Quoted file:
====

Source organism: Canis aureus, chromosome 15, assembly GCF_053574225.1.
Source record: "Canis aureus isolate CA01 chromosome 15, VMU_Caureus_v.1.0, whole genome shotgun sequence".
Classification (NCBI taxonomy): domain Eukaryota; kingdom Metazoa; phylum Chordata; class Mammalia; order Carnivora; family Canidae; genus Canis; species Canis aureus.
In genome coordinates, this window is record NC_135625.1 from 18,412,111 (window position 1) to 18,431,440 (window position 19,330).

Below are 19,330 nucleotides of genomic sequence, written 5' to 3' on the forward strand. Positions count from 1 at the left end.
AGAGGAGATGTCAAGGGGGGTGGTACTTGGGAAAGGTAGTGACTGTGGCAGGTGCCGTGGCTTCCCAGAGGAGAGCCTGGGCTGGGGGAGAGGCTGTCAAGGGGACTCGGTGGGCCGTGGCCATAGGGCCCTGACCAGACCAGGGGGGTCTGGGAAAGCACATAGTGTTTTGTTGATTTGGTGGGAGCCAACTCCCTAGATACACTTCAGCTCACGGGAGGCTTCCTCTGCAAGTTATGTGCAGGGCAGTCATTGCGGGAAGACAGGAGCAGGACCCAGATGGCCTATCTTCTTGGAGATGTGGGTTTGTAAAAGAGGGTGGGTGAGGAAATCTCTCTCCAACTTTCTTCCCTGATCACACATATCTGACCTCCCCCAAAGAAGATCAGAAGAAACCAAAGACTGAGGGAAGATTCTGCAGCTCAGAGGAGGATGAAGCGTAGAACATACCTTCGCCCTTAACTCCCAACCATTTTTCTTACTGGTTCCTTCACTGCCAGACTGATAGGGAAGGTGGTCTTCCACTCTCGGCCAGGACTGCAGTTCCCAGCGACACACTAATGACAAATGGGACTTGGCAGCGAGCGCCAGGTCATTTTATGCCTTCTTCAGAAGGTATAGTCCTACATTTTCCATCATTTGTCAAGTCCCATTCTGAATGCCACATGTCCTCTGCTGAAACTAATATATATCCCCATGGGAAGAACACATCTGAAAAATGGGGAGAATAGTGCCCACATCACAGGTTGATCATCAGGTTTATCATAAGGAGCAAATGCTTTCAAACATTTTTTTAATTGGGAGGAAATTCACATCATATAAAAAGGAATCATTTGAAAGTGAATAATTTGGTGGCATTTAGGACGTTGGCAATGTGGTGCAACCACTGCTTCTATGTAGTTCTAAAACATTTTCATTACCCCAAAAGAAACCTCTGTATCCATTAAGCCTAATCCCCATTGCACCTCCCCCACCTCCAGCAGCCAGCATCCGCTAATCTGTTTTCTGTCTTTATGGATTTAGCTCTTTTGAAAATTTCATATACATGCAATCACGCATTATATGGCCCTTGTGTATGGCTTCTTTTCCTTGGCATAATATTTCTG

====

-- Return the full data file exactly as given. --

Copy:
Source organism: Canis aureus, chromosome 15, assembly GCF_053574225.1.
Source record: "Canis aureus isolate CA01 chromosome 15, VMU_Caureus_v.1.0, whole genome shotgun sequence".
Classification (NCBI taxonomy): domain Eukaryota; kingdom Metazoa; phylum Chordata; class Mammalia; order Carnivora; family Canidae; genus Canis; species Canis aureus.
In genome coordinates, this window is record NC_135625.1 from 18,412,111 (window position 1) to 18,431,440 (window position 19,330).

Below are 19,330 nucleotides of genomic sequence, written 5' to 3' on the forward strand. Positions count from 1 at the left end.
AGAGGAGATGTCAAGGGGGGTGGTACTTGGGAAAGGTAGTGACTGTGGCAGGTGCCGTGGCTTCCCAGAGGAGAGCCTGGGCTGGGGGAGAGGCTGTCAAGGGGACTCGGTGGGCCGTGGCCATAGGGCCCTGACCAGACCAGGGGGGTCTGGGAAAGCACATAGTGTTTTGTTGATTTGGTGGGAGCCAACTCCCTAGATACACTTCAGCTCACGGGAGGCTTCCTCTGCAAGTTATGTGCAGGGCAGTCATTGCGGGAAGACAGGAGCAGGACCCAGATGGCCTATCTTCTTGGAGATGTGGGTTTGTAAAAGAGGGTGGGTGAGGAAATCTCTCTCCAACTTTCTTCCCTGATCACACATATCTGACCTCCCCCAAAGAAGATCAGAAGAAACCAAAGACTGAGGGAAGATTCTGCAGCTCAGAGGAGGATGAAGCGTAGAACATACCTTCGCCCTTAACTCCCAACCATTTTTCTTACTGGTTCCTTCACTGCCAGACTGATAGGGAAGGTGGTCTTCCACTCTCGGCCAGGACTGCAGTTCCCAGCGACACACTAATGACAAATGGGACTTGGCAGCGAGCGCCAGGTCATTTTATGCCTTCTTCAGAAGGTATAGTCCTACATTTTCCATCATTTGTCAAGTCCCATTCTGAATGCCACATGTCCTCTGCTGAAACTAATATATATCCCCATGGGAAGAACACATCTGAAAAATGGGGAGAATAGTGCCCACATCACAGGTTGATCATCAGGTTTATCATAAGGAGCAAATGCTTTCAAACATTTTTTTAATTGGGAGGAAATTCACATCATATAAAAAGGAATCATTTGAAAGTGAATAATTTGGTGGCATTTAGGACGTTGGCAATGTGGTGCAACCACTGCTTCTATGTAGTTCTAAAACATTTTCATTACCCCAAAAGAAACCTCTGTATCCATTAAGCCTAATCCCCATTGCACCTCCCCCACCTCCAGCAGCCAGCATCCGCTAATCTGTTTTCTGTCTTTATGGATTTAGCTCTTTTGAAAATTTCATATACATGCAATCACGCATTATATGGCCCTTGTGTATGGCTTCTTTTCCTTGGCATAATATTTCTG